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Constitutional Law Civil and Political Rights 3364 Week 2 Notes

by: Taylor Garrett

Constitutional Law Civil and Political Rights 3364 Week 2 Notes PSCI 3364

Marketplace > Virginia Polytechnic Institute and State University > Political Science > PSCI 3364 > Constitutional Law Civil and Political Rights 3364 Week 2 Notes
Taylor Garrett
Virginia Tech

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About this Document

These notes cover methods of constitutional interpretation, terminology used in court decisions, and the basics of case briefing.
Constitutional Law Civil and Political Rights
Brandy S. Faulkner
Class Notes
Constitutional, Interpretation, court, Processes, liberties, rights
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This 5 page Class Notes was uploaded by Taylor Garrett on Friday September 2, 2016. The Class Notes belongs to PSCI 3364 at Virginia Polytechnic Institute and State University taught by Brandy S. Faulkner in Fall 2016. Since its upload, it has received 3 views. For similar materials see Constitutional Law Civil and Political Rights in Political Science at Virginia Polytechnic Institute and State University.

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Date Created: 09/02/16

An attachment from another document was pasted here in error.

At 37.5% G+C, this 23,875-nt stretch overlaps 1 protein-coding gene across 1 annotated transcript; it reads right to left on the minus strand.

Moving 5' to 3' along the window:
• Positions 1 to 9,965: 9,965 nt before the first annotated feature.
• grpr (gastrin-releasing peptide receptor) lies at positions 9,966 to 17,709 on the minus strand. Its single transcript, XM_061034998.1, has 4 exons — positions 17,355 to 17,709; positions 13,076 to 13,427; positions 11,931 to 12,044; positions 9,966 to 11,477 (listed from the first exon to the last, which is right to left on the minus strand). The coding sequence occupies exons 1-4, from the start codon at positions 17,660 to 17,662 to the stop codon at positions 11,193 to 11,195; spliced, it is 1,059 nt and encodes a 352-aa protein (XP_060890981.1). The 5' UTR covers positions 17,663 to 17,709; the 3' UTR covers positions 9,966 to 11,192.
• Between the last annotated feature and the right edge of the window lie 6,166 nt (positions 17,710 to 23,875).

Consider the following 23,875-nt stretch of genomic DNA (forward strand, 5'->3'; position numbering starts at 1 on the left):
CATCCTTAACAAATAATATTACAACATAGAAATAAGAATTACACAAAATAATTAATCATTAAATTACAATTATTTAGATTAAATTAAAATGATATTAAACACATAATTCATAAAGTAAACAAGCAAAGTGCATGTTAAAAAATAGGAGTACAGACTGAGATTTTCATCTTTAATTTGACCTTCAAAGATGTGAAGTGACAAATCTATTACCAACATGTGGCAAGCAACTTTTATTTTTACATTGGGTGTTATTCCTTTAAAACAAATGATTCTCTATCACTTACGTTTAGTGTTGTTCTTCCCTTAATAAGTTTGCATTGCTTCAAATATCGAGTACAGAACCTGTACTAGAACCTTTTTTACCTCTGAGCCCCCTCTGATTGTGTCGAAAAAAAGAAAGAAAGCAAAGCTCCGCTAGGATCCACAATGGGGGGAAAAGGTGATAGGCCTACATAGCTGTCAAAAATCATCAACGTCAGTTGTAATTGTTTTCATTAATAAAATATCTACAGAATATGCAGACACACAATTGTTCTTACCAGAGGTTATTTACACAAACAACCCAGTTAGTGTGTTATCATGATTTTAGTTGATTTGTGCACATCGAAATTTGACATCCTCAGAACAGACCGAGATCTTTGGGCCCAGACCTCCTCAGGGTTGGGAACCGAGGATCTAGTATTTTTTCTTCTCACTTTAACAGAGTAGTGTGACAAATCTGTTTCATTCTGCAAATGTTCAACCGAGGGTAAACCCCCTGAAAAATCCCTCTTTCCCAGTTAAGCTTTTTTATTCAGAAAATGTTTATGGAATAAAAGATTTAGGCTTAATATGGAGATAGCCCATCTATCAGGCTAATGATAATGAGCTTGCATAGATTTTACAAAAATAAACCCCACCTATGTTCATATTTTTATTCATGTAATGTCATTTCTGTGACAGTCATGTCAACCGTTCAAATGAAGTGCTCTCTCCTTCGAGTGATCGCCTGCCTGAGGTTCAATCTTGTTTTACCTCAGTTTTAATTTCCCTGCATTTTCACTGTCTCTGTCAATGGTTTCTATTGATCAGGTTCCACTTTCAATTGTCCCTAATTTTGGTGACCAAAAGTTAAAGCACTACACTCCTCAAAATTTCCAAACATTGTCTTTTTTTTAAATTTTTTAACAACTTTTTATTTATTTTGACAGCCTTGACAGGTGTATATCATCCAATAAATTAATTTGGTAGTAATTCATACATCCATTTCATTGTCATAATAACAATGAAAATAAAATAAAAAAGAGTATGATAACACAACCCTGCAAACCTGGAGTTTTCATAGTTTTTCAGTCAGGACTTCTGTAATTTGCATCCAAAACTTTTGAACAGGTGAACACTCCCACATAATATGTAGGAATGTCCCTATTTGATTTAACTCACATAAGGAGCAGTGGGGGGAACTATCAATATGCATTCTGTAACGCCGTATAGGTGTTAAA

8/29/2016  Senior justice typically issues opinion of the court o Particularly if the issue at hand is significant to him/her o Majority decision is reached  Opinion of the courts deliverers its viewpoint/reasoning behind decision  Legally binding to lower courts  Requires majority on both decision and reasoning o Concurring opinion is optional  Justice(s) who agree with decision but not reasoning  Reasoning here is not legally binding o Dissenting opinion  Justice(s) who disagree with the majority decision  Neither decision nor reasoning here is binding  Useful for future models  Point out weaknesses in majority’s reasoning  Can sometimes become majority’s reasoning  Can cause the majority to address the dissenters’ concerns o Part concurring, part dissenting opinion  Justice(s) agree with some and disagree with other parts of the majority  opinion o Plurality opinion  Clear majority reasoning cannot be reached  Or majority vote cannot be reached  In this case, opinion of the court must be reached  Binding  All justices then write their own opinions o Not binding  Per Curium o Unsigned, brief statement of the court o 2­3 sentences o Announces decision of the court o No reasoning included, just official judgement  Recusal o Ethical issue  The fact that there are nine Supreme court justices is arbitrary o Matter of federal law, and not a constitutional provision o FDR implemented scheme to “pack the court” in order to push his New Deal  programs through the legislative branch  Appointed justices he knew would support him 8/31/2016  Case Briefing o Citation­ title of case, where it came from, etc. o Statement of facts­ who’s involved, what the controversy is about, who did what  to whom and why, the law that’s being applied o Question­ constitutional or legal; can be more than one. o Decision­ yes or no o Reasoning for the decision­ majority and dissenting opinion  Name of judge or justice writing the opinion  o Vote o Precedent­ rule of law that results from the case that will then be applied to  similar future cases   No more than a page and a half  Constitutional and practical limitations   Getting the case to the court in regard to the constitutional limitations: o Article Three specifies the nature of judicial decision making o Required that an actual case or controversy exists  o Controversy requirement separates it from most other legal systems in the world o Prohibits the courts from rendering advisory opinions o Someone actually has to suffer injury or harm before they can litigate a case  Cannot be speculative, must be actual o Principle of standing o Requirements for standing:  Injury in fact  Some policy or action caused actual harm to you (physical,  financial)  Zone of interest  Must be some policy or legal provision that protects you from the  harm that was suffered  Redressability   The courts must believe that it has a mechanism for redressing  your injury  Typically results in some court order to do or not do something  Sometimes courts view this last criteria as more important than the  other two  o Office at state and federal level that does issue advisory opinions­ US Attorney  General o Jurisdiction   In order for the courts to hear a case, they must have jurisdiction over it  No state issues in federal courts  Comes from two places  Article Three outlines Supreme Court jurisdiction  Legislative branch has the power to grant jurisdiction  o Moot cases   One in which there has been a settling of the legal matter before the case  reaches the court   Courts can dismiss the case  Typically will, because there is no longer a case or controversy  State courts will occasionally accept, but rarely federal   Federal justices do what they can to decrease their caseloads/dockets o Exhaustion   Typically more relevant in administrative law  before you can bring a case into court, you should have exhausted all other potential remedies  Many courts are now mandating alternative forms of dispute resolution  o Political Questions Doctrine  Cases may be dismissed if the primary issue in the case is regarded as   excessively political   Should be a matter for state legislature or Congress to decide, and the  courts don’t want to get involved  Marbury vs. Madison o Established judicial review o Courts felt it was necessary to make decisions that unified  the rule of law across the country   What is an inherently political question? Courts have never  definitively decided   Most of the questions concern how far the courts should go  Congress can remove jurisdiction at any time  9/2/2016  Methods of Constitutional interpretation o Jurisprudence   Lets us examine judge and justice decision making processes   What his/her language meant in an opinion  Factors impacting a decision  Analysis sometimes rooted in ideas about what the role of a judge or  justice should be in the court  Many different backgrounds and personalities that make it into Supreme  Court o Originalism/Original intent  Those who follow believe that it is important to try to determine exactly  what the writers of the constitutional or legislative position intended at the  time and within the context with which it was written  Historical approach to constitutional interpretation  We can examine documents and records and come to a conclusion about  what its writers intended.  Provides stability and a foundational source from which we can view the  world  Many judges view original intent as a way to preserve the authority of the  courts. o Textualism  Adhered to less frequently than the others  Original intent does not matter  Nor does structuralism  Plain words of the document itself   Strict constructionist perspective on the Constitution   Context is far less significant than the language used   Believe that we should not try to infer any meaning from the framers’  writings  The document stands as is  The more we try to read into the Constitution, we get away from  the purpose of the document o Which was to set up a system of government that allows us  to be in control  Literalist approach to constitutional interpretation  Justice Black was in this category  Always determined the outcome of his vote on any case o Structuralism  Almost direct counter of original intent  Idea that the constitution and other laws are organic and dynamic, not  static  Living organisms whose meanings and contexts change over time  Even when the language of the document does not change, its application  does.   We must use contemporary standards to interpret the Constitution  It is impossible and quite arrogant to think you can know what the writers  of the constitution meant when they wrote it  Document was the result of political and social compromise  Compromise must continue  Perspective rooted in flexibility   The important thing to preserve is the spirit of the document  General principles and ideas of the document o Pragmatism   Judicial decisions do not take place in any isolated vacuum  Judges are political actors   They bring their own set of political biases and opinions to the table  Wrong to deny this  All decisions that come from a judge or justice are inherently political  ones  Judges can and should consider social and political contexts in decision  making  Because their decisions will have both political and social  consequences  External impact  Rather than look at the original words of the document, sustainability it  focused on  Usefulness/pragmatic nature of the document  Quite difficult to please every justice’s worldview through decision  Rights  o Natural  Those that extend from human existence   By virtue of humanity, it is theorized, there are a set of behaviors and  ideologies to which you are entitled  Not given by society or government  May not be taken away legitimately   Historically not very controversial   In certain areas of life, we have complete autonomy   What qualifies as a natural right?  Look for the right that people protect and defend with their lives as a litmus test for natural or civil rights  The idea of that right being taken is very problematic o Civil  Belong to citizens of an organized state  In a similar vein as natural rights, they don’t [shouldn’t] require any state  maintenance   Can conflict with natural rights  Anyone who enjoys either has a right to defend them  Very few rights are actually outlined in the constitution o Civil nor natural   Liberties o Negotiated o Provisioned/conditional o Not absolute o May legitimately be suspended or eliminated o Expectation of continuation